Saturday, 3 February 2018

Exploring the "why be moral?" question

Why should we be moral?

At face value this is a trivial question. It just is, in part, what we mean by the word "moral" that we should be moral. Our concepts of morality, good and evil, right and wrong, virtue and vice, and so on, are normative concepts. It is analytic that moral properties give us normative reason to behave in certain ways. And so this question is something like asking why all bachelors are unmarried men, or why all triangles have three sides.

And yet, this doesn't quite feel satisfying. The question may still seem to raise an important challenge for moral realists to answer. I think this is only because of commonly held, unspoken assumptions that one has in their mind when considering the question. These assumptions make it difficult to say that we should always be moral. And so, when paired with what has been said above, these assumptions form a challenge to the moral realist. They might go something like this:

1. We should do whatever we have most reason to do
2. But if someone were to want to do something enough then they would have most reason to do it
3. Therefore, if someone were want to do something enough then they should do it

The first premise seems almost analytic itself. Normative reasons weigh for or against certain responses of agents. Often times different reasons aggregate to form an even stronger reason, or clash and cancel each other out. This is most clearly seen in the case of epistemic reasons, where each piece of evidence provides a unique reason to affirm or deny a theory. Whether or not we should believe the theory depends on how these individual reasons weigh up. The word "should", I take it, just refers to this sort of aggregate normative reason that weighs decisively in favour of some response.

But the conclusion (3) is in serious tension with a robust, non-relativistic form of moral realism. The robust realist would want to say that,

4. If something is immoral, then it would still be immoral (and would still be something we should not do) no matter how much we wanted to do it

From this and (3) it follows that,

5. Therefore, nothing is immoral

This, I think, is what motivates the question at hand. That, because of (1) and (2), we are trapped between moral relativism on one hand, and moral nihilism on the other. The question might be seen as a rhetorical move to prompt this realization. That second premise, then, will be a point of controversy. Many find (2) intuitive, but at the same time find (4) and (5) to be very unintuitive. So why not respond with a Moorean shift? A better defense of (2) is needed, and I think a compelling one can be given as follows.

2.1. There is no limit to how much someone can want to do something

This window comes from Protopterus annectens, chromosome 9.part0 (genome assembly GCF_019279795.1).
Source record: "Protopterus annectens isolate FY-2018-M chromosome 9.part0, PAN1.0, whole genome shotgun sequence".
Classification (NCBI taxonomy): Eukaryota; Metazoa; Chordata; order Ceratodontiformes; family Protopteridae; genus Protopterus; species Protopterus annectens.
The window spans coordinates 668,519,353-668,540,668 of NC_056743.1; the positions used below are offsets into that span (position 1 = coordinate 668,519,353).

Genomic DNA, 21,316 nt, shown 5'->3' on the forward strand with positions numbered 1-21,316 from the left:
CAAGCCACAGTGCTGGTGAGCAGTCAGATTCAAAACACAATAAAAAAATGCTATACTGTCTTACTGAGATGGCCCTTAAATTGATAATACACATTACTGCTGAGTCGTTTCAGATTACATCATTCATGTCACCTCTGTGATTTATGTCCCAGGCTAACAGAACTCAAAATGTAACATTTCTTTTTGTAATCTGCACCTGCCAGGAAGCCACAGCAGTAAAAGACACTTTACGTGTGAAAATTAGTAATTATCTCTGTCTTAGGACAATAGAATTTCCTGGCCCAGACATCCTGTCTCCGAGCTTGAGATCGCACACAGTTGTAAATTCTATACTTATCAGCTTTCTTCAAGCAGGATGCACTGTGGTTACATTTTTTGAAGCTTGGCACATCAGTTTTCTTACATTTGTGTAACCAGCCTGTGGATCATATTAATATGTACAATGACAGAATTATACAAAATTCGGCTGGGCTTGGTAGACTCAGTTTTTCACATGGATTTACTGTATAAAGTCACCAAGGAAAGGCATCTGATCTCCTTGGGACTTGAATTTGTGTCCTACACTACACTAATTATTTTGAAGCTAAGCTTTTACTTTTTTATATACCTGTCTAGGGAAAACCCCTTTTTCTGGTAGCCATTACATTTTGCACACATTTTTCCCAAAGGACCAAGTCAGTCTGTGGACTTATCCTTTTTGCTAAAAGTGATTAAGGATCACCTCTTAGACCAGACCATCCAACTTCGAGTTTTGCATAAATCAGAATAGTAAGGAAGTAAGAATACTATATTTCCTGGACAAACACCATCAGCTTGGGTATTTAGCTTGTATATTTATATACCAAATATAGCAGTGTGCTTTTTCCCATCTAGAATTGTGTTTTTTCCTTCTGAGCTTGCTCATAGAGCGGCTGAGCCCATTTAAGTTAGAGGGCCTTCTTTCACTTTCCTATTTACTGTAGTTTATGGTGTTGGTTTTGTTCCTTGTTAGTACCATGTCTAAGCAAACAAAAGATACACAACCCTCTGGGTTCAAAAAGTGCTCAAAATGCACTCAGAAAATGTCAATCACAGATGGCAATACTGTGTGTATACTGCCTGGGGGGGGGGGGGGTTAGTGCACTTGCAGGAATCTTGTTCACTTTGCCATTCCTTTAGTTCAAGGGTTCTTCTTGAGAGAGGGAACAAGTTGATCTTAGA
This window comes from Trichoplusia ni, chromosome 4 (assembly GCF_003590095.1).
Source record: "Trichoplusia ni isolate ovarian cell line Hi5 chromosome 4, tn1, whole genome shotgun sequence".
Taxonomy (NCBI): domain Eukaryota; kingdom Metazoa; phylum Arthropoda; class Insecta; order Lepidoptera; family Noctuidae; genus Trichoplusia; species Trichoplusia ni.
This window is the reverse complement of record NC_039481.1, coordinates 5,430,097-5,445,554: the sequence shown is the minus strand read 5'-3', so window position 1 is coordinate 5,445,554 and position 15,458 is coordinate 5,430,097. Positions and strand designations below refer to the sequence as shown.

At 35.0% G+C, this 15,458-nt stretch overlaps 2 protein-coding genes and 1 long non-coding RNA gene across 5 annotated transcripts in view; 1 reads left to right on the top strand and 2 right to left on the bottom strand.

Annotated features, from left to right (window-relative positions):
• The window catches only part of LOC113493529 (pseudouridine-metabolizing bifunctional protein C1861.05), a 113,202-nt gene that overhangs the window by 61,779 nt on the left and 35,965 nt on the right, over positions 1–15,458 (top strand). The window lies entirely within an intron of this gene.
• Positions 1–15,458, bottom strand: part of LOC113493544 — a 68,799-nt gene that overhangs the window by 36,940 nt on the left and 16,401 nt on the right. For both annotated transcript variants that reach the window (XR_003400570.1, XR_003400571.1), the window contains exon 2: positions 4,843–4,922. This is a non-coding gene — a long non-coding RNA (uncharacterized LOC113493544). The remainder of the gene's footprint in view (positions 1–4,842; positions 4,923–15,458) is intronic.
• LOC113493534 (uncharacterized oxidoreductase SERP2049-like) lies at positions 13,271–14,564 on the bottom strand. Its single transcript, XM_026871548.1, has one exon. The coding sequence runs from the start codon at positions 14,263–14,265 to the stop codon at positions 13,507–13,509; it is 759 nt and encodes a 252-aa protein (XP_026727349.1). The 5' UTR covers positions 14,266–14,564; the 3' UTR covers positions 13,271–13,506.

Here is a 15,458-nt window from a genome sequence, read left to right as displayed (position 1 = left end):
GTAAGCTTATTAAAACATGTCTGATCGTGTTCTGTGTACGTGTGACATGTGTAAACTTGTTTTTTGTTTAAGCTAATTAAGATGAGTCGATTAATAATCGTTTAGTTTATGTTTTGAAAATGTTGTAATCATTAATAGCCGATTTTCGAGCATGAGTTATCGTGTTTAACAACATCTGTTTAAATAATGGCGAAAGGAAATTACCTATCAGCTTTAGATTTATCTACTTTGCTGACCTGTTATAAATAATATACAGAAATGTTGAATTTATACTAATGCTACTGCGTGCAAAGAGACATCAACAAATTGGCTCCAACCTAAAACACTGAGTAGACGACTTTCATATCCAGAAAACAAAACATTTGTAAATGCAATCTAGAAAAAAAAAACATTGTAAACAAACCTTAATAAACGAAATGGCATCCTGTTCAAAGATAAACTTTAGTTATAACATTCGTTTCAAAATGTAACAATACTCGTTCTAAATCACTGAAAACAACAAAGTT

2.2. Therefore, there is no limit to how much prudential reason someone can have to do something
2.3. But there is a limit to how much moral reason there is to do something
2.4. Therefore, if we want to do something enough (so that there is more prudential reason to do it than there is moral reason to not do it), then we will have most reason to do it

Premise (2.1) and the inference from it to (2.2) seems plausible. That someone wants to do something no doubt gives them prudential reason to do it, and the weight of the reason would be proportional to the strength of their desire.

Some might think to reject (2.3), but I am skeptical of this move. Moral reasons supervene on biological, psychological and sociological factors, such as health and happiness, fairness, liberty, and equality. Just as the weight of prudential reasons are proportional to the strength of ones desires, the weight of moral reasons seem proportional to the extent to which these subvening natural factors are being promoted or discouraged. At the same time, moral reasons appear to contribute only finite weight for or against some response. After all, things could always be worse. Murder is worse than theft, though both are immoral. But comparisons of this sort are meaningless between infinite magnitudes. Since such comparisons are sensible, and since the subvening natural factors are finite, it seems moral reasons must contribute only finite weight.

Others may think to resist the inference from (2.2) and (2.3) to (2.4), and suggest that at least some moral reasons just cannot be defeated by prudential reasons—no matter their relative strength. But this is rather odd, and demands explanation.

A more sensible answer is to just admit that morality is relative to prudence. But that relativism needn't go in any one direction. Many believe that God will punish all wrongdoers and reward the righteous in the afterlife. Similarly, some will argue that there are certain interests all humans have, in virtue of being rational agents or social animals, that are most effectively realized by being moral. If this is true, then we have decisive prudential reason to live a moral life and abstain from immorality. One can thus explain how it is that we should life a moral life, without even mentioning moral reasons. In this way, then, one can accommodate the relativity of morality and prudence without committing to a radical and unpalatable form of moral relativism.

Many find this compelling, but I am dubious. Relativism in either direction, morality being dependent on prudence or prudence being dependent on morality, doesn't strike me as correct. There are still counterfactuals that require explanation, such as: "Even if it were imprudent to be moral, we should still be moral." There is still a sense in which morality is non-relativistic, that these sorts of answers don't seem to be able to explain or accommodate.